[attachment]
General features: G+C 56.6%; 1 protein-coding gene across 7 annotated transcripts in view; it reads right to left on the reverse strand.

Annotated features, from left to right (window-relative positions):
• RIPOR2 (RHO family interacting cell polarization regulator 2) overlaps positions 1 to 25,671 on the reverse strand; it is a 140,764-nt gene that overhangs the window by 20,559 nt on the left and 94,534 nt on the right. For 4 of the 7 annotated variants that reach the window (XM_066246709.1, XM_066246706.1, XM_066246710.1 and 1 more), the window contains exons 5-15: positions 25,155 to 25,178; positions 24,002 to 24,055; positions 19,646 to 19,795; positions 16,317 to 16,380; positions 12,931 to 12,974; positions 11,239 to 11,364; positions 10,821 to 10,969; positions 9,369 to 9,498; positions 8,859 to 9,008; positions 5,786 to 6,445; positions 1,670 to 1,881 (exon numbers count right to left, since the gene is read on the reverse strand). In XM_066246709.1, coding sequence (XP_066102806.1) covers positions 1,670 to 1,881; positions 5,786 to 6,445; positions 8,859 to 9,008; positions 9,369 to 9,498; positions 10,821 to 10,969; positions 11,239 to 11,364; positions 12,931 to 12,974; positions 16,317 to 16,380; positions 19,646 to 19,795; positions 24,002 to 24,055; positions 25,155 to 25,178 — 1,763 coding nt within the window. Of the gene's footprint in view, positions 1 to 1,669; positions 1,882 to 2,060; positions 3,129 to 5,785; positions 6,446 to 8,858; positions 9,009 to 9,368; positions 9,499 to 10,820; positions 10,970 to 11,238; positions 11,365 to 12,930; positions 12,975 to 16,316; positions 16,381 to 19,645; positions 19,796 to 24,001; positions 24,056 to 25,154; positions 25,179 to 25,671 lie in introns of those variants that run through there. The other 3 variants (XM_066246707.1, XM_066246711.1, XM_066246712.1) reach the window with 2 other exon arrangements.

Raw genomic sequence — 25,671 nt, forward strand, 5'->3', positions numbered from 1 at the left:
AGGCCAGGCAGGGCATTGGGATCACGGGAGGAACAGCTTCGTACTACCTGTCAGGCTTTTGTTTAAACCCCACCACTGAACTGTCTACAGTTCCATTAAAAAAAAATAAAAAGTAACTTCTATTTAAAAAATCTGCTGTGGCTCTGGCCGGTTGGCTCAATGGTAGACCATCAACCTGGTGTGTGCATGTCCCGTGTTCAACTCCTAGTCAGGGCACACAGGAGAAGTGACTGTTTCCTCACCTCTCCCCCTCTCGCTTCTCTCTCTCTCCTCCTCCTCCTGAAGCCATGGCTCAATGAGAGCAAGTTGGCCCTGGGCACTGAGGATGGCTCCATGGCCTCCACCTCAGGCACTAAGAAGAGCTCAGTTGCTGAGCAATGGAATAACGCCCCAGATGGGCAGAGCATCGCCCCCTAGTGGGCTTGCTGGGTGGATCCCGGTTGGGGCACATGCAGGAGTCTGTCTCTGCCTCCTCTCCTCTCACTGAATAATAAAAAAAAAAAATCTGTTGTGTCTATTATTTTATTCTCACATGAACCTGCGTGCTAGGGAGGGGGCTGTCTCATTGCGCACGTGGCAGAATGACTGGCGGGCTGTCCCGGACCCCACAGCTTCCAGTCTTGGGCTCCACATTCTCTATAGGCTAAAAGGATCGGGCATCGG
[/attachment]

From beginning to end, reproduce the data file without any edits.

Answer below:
General features: G+C 56.6%; 1 protein-coding gene across 7 annotated transcripts in view; it reads right to left on the reverse strand.

Annotated features, from left to right (window-relative positions):
• RIPOR2 (RHO family interacting cell polarization regulator 2) overlaps positions 1 to 25,671 on the reverse strand; it is a 140,764-nt gene that overhangs the window by 20,559 nt on the left and 94,534 nt on the right. For 4 of the 7 annotated variants that reach the window (XM_066246709.1, XM_066246706.1, XM_066246710.1 and 1 more), the window contains exons 5-15: positions 25,155 to 25,178; positions 24,002 to 24,055; positions 19,646 to 19,795; positions 16,317 to 16,380; positions 12,931 to 12,974; positions 11,239 to 11,364; positions 10,821 to 10,969; positions 9,369 to 9,498; positions 8,859 to 9,008; positions 5,786 to 6,445; positions 1,670 to 1,881 (exon numbers count right to left, since the gene is read on the reverse strand). In XM_066246709.1, coding sequence (XP_066102806.1) covers positions 1,670 to 1,881; positions 5,786 to 6,445; positions 8,859 to 9,008; positions 9,369 to 9,498; positions 10,821 to 10,969; positions 11,239 to 11,364; positions 12,931 to 12,974; positions 16,317 to 16,380; positions 19,646 to 19,795; positions 24,002 to 24,055; positions 25,155 to 25,178 — 1,763 coding nt within the window. Of the gene's footprint in view, positions 1 to 1,669; positions 1,882 to 2,060; positions 3,129 to 5,785; positions 6,446 to 8,858; positions 9,009 to 9,368; positions 9,499 to 10,820; positions 10,970 to 11,238; positions 11,365 to 12,930; positions 12,975 to 16,316; positions 16,381 to 19,645; positions 19,796 to 24,001; positions 24,056 to 25,154; positions 25,179 to 25,671 lie in introns of those variants that run through there. The other 3 variants (XM_066246707.1, XM_066246711.1, XM_066246712.1) reach the window with 2 other exon arrangements.

Raw genomic sequence — 25,671 nt, forward strand, 5'->3', positions numbered from 1 at the left:
AGGCCAGGCAGGGCATTGGGATCACGGGAGGAACAGCTTCGTACTACCTGTCAGGCTTTTGTTTAAACCCCACCACTGAACTGTCTACAGTTCCATTAAAAAAAAATAAAAAGTAACTTCTATTTAAAAAATCTGCTGTGGCTCTGGCCGGTTGGCTCAATGGTAGACCATCAACCTGGTGTGTGCATGTCCCGTGTTCAACTCCTAGTCAGGGCACACAGGAGAAGTGACTGTTTCCTCACCTCTCCCCCTCTCGCTTCTCTCTCTCTCCTCCTCCTCCTGAAGCCATGGCTCAATGAGAGCAAGTTGGCCCTGGGCACTGAGGATGGCTCCATGGCCTCCACCTCAGGCACTAAGAAGAGCTCAGTTGCTGAGCAATGGAATAACGCCCCAGATGGGCAGAGCATCGCCCCCTAGTGGGCTTGCTGGGTGGATCCCGGTTGGGGCACATGCAGGAGTCTGTCTCTGCCTCCTCTCCTCTCACTGAATAATAAAAAAAAAAAATCTGTTGTGTCTATTATTTTATTCTCACATGAACCTGCGTGCTAGGGAGGGGGCTGTCTCATTGCGCACGTGGCAGAATGACTGGCGGGCTGTCCCGGACCCCACAGCTTCCAGTCTTGGGCTCCACATTCTCTATAGGCTAAAAGGATCGGGCATCGG